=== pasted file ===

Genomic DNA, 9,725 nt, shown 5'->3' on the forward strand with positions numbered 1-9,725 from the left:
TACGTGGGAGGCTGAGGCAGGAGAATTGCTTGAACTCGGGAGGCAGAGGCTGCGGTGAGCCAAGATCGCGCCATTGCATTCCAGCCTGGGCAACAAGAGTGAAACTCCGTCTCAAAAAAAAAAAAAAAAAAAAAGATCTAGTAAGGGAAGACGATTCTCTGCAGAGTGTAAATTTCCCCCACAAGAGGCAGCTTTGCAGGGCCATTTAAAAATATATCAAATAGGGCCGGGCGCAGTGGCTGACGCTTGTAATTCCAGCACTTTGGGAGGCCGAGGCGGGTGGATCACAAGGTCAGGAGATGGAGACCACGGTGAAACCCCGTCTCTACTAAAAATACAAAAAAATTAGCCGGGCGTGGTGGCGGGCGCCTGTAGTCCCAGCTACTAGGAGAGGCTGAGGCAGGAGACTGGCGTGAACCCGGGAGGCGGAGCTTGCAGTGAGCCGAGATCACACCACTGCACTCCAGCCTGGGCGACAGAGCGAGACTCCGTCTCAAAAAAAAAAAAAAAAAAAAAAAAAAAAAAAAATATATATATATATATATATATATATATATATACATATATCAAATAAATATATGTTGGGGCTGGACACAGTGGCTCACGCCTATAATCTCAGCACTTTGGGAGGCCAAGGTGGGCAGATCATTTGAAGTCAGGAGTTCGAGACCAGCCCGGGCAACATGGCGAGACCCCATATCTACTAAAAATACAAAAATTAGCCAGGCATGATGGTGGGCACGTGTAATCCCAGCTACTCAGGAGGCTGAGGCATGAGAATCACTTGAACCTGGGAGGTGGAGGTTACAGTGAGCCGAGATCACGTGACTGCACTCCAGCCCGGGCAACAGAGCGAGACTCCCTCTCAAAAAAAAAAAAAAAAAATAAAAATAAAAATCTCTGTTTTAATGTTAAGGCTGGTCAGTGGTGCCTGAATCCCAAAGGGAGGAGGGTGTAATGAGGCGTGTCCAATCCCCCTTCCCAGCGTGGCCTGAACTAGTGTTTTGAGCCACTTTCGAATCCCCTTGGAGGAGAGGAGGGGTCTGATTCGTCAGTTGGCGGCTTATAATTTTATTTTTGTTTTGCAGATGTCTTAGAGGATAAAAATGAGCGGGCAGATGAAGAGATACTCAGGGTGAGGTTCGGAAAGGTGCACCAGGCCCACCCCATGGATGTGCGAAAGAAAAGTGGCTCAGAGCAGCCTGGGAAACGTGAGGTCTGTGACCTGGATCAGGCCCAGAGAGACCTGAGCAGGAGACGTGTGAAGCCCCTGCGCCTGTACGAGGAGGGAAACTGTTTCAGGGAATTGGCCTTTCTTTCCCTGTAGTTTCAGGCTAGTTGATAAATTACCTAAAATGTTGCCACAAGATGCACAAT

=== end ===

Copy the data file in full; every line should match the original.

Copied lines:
Genomic DNA, 9,725 nt, shown 5'->3' on the forward strand with positions numbered 1-9,725 from the left:
TACGTGGGAGGCTGAGGCAGGAGAATTGCTTGAACTCGGGAGGCAGAGGCTGCGGTGAGCCAAGATCGCGCCATTGCATTCCAGCCTGGGCAACAAGAGTGAAACTCCGTCTCAAAAAAAAAAAAAAAAAAAAAGATCTAGTAAGGGAAGACGATTCTCTGCAGAGTGTAAATTTCCCCCACAAGAGGCAGCTTTGCAGGGCCATTTAAAAATATATCAAATAGGGCCGGGCGCAGTGGCTGACGCTTGTAATTCCAGCACTTTGGGAGGCCGAGGCGGGTGGATCACAAGGTCAGGAGATGGAGACCACGGTGAAACCCCGTCTCTACTAAAAATACAAAAAAATTAGCCGGGCGTGGTGGCGGGCGCCTGTAGTCCCAGCTACTAGGAGAGGCTGAGGCAGGAGACTGGCGTGAACCCGGGAGGCGGAGCTTGCAGTGAGCCGAGATCACACCACTGCACTCCAGCCTGGGCGACAGAGCGAGACTCCGTCTCAAAAAAAAAAAAAAAAAAAAAAAAAAAAAAAAATATATATATATATATATATATATATATATATACATATATCAAATAAATATATGTTGGGGCTGGACACAGTGGCTCACGCCTATAATCTCAGCACTTTGGGAGGCCAAGGTGGGCAGATCATTTGAAGTCAGGAGTTCGAGACCAGCCCGGGCAACATGGCGAGACCCCATATCTACTAAAAATACAAAAATTAGCCAGGCATGATGGTGGGCACGTGTAATCCCAGCTACTCAGGAGGCTGAGGCATGAGAATCACTTGAACCTGGGAGGTGGAGGTTACAGTGAGCCGAGATCACGTGACTGCACTCCAGCCCGGGCAACAGAGCGAGACTCCCTCTCAAAAAAAAAAAAAAAAAATAAAAATAAAAATCTCTGTTTTAATGTTAAGGCTGGTCAGTGGTGCCTGAATCCCAAAGGGAGGAGGGTGTAATGAGGCGTGTCCAATCCCCCTTCCCAGCGTGGCCTGAACTAGTGTTTTGAGCCACTTTCGAATCCCCTTGGAGGAGAGGAGGGGTCTGATTCGTCAGTTGGCGGCTTATAATTTTATTTTTGTTTTGCAGATGTCTTAGAGGATAAAAATGAGCGGGCAGATGAAGAGATACTCAGGGTGAGGTTCGGAAAGGTGCACCAGGCCCACCCCATGGATGTGCGAAAGAAAAGTGGCTCAGAGCAGCCTGGGAAACGTGAGGTCTGTGACCTGGATCAGGCCCAGAGAGACCTGAGCAGGAGACGTGTGAAGCCCCTGCGCCTGTACGAGGAGGGAAACTGTTTCAGGGAATTGGCCTTTCTTTCCCTGTAGTTTCAGGCTAGTTGATAAATTACCTAAAATGTTGCCACAAGATGCACAAT